A review by kinddog2073
The Ministry for the Future by Kim Stanley Robinson

adventurous hopeful reflective fast-paced
  • Plot- or character-driven? A mix
  • Strong character development? It's complicated
  • Loveable characters? It's complicated
  • Diverse cast of characters? It's complicated
  • Flaws of characters a main focus? It's complicated


I really enjoyed this book. I was extremely sceptical once the crypto stuff comes in, but I looked it up when it started to get heavily explained around the middle of the book, and KSR has talked openly about seriously regretting every including it, and believes that crypto is a scam: https://twitter.com/brittwray/status/1533248759622078465

I've tried other KSR books in the past, New York 2140 when it came out, and the first of the Mars series. I ran out of time from the library on NY2140, and didn't feel like renewing it, and the Mars series I tried reading on ebook and it never captured me there. I am very glad I picked this up from the library, completely on a whim while browsing the stacks. I needed a straight forward, spec-fic/sci-fi book, and probably specifically an optimistic one. If the cover of the book didn't have a review saying it was an optimistic outlook on humanity's ability to deal with climate crisis, I wouldn't have bothered, as I'm not too invested in disaster fiction, especially not one that might tempt me to despair from real life.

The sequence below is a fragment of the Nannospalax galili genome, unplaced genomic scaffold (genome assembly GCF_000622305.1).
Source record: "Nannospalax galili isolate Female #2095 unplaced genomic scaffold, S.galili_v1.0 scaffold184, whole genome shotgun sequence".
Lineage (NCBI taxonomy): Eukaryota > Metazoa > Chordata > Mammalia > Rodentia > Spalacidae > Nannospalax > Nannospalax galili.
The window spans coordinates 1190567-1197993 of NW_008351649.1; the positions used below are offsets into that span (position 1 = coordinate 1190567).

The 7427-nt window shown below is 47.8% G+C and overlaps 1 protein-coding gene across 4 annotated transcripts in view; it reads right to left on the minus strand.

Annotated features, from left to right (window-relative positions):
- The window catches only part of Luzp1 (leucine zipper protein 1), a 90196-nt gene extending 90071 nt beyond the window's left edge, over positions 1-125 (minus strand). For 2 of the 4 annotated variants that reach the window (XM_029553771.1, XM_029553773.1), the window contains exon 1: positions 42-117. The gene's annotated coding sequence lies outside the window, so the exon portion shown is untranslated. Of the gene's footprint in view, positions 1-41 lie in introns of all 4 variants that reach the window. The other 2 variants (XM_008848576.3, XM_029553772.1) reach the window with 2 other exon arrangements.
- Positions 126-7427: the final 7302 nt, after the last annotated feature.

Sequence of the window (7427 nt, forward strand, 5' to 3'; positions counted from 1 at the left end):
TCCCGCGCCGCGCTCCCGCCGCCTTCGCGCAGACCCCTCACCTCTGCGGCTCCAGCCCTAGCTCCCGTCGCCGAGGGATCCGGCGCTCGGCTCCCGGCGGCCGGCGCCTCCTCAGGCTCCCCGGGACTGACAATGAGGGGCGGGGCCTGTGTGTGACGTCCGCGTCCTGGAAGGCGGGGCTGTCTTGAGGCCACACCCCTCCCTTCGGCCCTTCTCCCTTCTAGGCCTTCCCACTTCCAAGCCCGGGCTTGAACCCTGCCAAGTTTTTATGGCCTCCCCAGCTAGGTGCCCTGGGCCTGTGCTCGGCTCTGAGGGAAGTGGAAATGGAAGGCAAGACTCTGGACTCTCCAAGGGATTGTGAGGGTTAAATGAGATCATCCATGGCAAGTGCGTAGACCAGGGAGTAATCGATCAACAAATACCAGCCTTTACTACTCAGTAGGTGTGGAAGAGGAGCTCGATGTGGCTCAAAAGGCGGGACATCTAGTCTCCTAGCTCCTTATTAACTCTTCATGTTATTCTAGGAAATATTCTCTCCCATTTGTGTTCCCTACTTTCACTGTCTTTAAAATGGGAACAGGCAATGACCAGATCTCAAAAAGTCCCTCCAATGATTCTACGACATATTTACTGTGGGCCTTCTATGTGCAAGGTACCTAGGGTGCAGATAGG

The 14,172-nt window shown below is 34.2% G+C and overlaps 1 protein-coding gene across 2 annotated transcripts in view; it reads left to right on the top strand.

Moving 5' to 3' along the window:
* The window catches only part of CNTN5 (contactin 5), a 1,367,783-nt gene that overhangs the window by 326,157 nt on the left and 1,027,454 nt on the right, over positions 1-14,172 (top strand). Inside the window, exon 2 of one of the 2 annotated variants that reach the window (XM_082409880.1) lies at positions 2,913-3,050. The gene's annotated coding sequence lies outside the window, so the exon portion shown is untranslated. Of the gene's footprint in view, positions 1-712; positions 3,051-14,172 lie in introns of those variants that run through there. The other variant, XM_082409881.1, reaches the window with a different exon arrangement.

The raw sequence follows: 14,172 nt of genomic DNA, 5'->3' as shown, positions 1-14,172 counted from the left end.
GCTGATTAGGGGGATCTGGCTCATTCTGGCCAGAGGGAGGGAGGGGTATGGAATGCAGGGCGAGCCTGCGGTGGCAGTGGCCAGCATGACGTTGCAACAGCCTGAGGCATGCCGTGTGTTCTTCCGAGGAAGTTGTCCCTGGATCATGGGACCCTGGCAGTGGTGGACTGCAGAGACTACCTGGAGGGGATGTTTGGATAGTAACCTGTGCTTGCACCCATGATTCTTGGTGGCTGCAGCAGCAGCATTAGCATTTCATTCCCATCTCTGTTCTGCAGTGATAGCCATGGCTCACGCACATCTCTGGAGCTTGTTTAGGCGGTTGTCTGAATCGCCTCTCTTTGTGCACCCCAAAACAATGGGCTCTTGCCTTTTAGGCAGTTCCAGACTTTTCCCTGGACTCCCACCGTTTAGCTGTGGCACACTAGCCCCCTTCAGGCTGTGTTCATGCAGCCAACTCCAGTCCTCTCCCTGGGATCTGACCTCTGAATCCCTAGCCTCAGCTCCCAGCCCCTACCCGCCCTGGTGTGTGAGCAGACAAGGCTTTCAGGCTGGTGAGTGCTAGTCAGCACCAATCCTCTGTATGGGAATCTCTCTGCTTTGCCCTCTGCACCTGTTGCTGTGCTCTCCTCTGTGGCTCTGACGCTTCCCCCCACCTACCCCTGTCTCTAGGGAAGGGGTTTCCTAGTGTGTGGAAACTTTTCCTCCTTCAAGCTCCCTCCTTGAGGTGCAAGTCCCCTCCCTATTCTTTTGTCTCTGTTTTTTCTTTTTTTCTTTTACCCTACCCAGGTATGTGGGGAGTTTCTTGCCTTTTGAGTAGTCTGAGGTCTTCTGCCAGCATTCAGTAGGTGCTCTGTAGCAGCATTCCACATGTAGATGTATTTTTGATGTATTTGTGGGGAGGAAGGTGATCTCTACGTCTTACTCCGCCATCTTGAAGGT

However, this book is optimistic. And it is also optimistic without necessarily being 100% utopian. It's a utopian vision KSR lays out, there is no doubt about that, but the critical thing that stands out here, and what makes it possible for me to easily recommend it to a lot of people who enjoy this kind of thing otherwise, is that KSR's vision of the future continues to include the other massive problems of our society. He doesn't lump every single massive issue in our global socio-economic culture into being solved by making big changes to alleviate climate crisis. His vision does not even include an alleviation of all negative aspects of climate change. It is also, I think, reasonably sceptical about geoengineering, while still having some interesting "hope" that some of these could ameliorate our condition, without ever making the mistake that those kinds of solutions will save us. There is no saving us in this book. It's all about politics, and the decisions that we make. "No such thing as fate" kind of thing.